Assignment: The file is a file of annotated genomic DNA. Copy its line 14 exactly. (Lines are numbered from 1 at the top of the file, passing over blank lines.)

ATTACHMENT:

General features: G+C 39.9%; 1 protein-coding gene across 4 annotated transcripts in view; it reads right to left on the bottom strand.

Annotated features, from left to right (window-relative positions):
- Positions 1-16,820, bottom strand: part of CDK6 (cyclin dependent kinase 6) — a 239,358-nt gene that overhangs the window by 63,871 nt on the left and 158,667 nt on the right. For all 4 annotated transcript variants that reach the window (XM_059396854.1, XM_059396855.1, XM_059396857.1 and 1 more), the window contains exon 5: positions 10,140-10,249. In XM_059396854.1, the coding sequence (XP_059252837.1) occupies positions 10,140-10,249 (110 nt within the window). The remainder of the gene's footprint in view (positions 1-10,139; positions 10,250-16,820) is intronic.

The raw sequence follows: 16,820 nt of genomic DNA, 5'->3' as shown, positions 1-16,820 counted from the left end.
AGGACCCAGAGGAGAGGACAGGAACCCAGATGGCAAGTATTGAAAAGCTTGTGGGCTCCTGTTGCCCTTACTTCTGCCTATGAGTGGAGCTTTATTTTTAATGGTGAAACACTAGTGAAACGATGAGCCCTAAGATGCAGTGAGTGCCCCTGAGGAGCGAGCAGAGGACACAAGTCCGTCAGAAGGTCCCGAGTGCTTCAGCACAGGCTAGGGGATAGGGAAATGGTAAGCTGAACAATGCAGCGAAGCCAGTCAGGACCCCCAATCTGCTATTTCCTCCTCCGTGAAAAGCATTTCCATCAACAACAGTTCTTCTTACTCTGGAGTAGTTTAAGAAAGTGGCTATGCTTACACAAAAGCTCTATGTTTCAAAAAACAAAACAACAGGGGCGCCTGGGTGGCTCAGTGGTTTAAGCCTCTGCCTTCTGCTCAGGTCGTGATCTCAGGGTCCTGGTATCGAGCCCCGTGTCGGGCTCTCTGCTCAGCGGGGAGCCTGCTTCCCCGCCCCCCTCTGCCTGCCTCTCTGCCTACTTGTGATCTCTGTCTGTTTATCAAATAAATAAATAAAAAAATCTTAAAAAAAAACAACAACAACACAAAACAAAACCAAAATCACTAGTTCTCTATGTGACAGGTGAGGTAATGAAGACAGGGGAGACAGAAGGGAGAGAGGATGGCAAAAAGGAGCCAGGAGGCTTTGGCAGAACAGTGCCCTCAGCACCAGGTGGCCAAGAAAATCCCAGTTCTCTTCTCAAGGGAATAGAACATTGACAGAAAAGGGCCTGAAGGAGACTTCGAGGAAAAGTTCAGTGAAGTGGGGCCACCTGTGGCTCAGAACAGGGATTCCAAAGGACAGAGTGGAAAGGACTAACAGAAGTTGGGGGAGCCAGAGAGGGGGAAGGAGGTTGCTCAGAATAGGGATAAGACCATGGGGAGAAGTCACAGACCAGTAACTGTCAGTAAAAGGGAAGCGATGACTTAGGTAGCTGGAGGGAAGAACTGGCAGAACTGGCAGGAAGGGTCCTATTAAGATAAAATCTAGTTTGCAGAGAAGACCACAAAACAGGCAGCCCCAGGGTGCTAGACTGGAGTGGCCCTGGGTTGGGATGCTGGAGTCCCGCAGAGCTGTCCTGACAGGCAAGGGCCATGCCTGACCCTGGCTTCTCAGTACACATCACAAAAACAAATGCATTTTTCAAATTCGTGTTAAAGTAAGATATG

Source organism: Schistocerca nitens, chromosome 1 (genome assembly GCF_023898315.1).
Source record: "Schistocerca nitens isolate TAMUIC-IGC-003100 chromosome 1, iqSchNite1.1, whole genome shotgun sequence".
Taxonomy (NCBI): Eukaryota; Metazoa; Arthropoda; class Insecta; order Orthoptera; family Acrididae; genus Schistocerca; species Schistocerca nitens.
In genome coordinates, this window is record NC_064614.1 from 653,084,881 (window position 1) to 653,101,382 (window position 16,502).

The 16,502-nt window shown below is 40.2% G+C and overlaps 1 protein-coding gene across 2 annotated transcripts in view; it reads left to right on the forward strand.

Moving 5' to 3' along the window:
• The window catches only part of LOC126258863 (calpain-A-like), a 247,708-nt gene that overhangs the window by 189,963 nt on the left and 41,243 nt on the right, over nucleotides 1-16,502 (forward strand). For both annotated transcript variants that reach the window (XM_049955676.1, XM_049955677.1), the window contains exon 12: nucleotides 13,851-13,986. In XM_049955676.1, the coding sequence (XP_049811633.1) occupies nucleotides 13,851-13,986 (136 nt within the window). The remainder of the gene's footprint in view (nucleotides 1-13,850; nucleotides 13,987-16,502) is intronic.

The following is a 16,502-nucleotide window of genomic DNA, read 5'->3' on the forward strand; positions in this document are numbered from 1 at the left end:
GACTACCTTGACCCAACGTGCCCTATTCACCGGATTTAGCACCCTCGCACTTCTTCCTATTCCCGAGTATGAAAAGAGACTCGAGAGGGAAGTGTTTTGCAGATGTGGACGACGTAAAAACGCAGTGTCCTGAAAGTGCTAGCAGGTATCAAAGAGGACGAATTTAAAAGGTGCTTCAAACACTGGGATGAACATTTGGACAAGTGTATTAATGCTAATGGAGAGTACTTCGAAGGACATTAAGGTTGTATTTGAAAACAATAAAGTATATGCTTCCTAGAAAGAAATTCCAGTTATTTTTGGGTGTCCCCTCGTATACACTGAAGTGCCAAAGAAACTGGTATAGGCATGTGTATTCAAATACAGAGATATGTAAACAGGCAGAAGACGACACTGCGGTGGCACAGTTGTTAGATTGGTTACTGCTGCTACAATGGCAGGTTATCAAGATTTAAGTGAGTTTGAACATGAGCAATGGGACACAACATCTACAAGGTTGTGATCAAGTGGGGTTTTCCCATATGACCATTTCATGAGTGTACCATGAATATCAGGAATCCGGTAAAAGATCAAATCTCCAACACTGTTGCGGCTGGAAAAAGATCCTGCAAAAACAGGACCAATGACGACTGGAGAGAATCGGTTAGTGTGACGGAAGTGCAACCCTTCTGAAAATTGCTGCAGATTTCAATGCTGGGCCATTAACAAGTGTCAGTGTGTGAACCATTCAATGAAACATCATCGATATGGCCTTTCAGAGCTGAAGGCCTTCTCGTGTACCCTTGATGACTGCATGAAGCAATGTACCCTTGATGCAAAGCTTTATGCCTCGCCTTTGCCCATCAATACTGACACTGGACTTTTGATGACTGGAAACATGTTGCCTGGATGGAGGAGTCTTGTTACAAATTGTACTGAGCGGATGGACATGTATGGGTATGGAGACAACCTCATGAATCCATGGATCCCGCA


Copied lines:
GACTACCTTGACCCAACGTGCCCTATTCACCGGATTTAGCACCCTCGCACTTCTTCCTATTCCCGAGTATGAAAAGAGACTCGAGAGGGAAGTGTTTTGCAGATGTGGACGACGTAAAAACGCAGTGTCCTGAAAGTGCTAGCAGGTATCAAAGAGGACGAATTTAAAAGGTGCTTCAAACACTGGGATGAACATTTGGACAAGTGTATTAATGCTAATGGAGAGTACTTCGAAGGACATTAAGGTTGTATTTGAAAACAATAAAGTATATGCTTCCTAGAAAGAAATTCCAGTTATTTTTGGGTGTCCCCTCGTATACACTGAAGTGCCAAAGAAACTGGTATAGGCATGTGTATTCAAATACAGAGATATGTAAACAGGCAGAAGACGACACTGCGGTGGCACAGTTGTTAGATTGGTTACTGCTGCTACAATGGCAGGTTATCAAGATTTAAGTGAGTTTGAACATGAGCAATGGGACACAACATCTACAAGGTTGTGATCAAGTGGGGTTTTCCCATATGACCATTTCATGAGTGTACCATGAATATCAGGAATCCGGTAAAAGATCAAATCTCCAACACTGTTGCGGCTGGAAAAAGATCCTGCAAAAACAGGACCAATGACGACTGGAGAGAATCGGTTAGTGTGACGGAAGTGCAACCCTTCTGAAAATTGCTGCAGATTTCAATGCTGGGCCATTAACAAGTGTCAGTGTGTGAACCATTCAATGAAACATCATCGATATGGCCTTTCAGAGCTGAAGGCCTTCTCGTGTACCCTTGATGACTGCATGAAGCAATGTACCCTTGATGCAAAGCTTTATGCCTCGCCTTTGCCCATCAATACTGACACTGGACTTTTGATGACTGGAAACATGTTGCCTGGATGGAGGAGTCTTGTTACAAATTGTACTGAGCGGATGGACATGTATGGGTATGGAGACAACCTCATGAATCCATGGATCCCGCA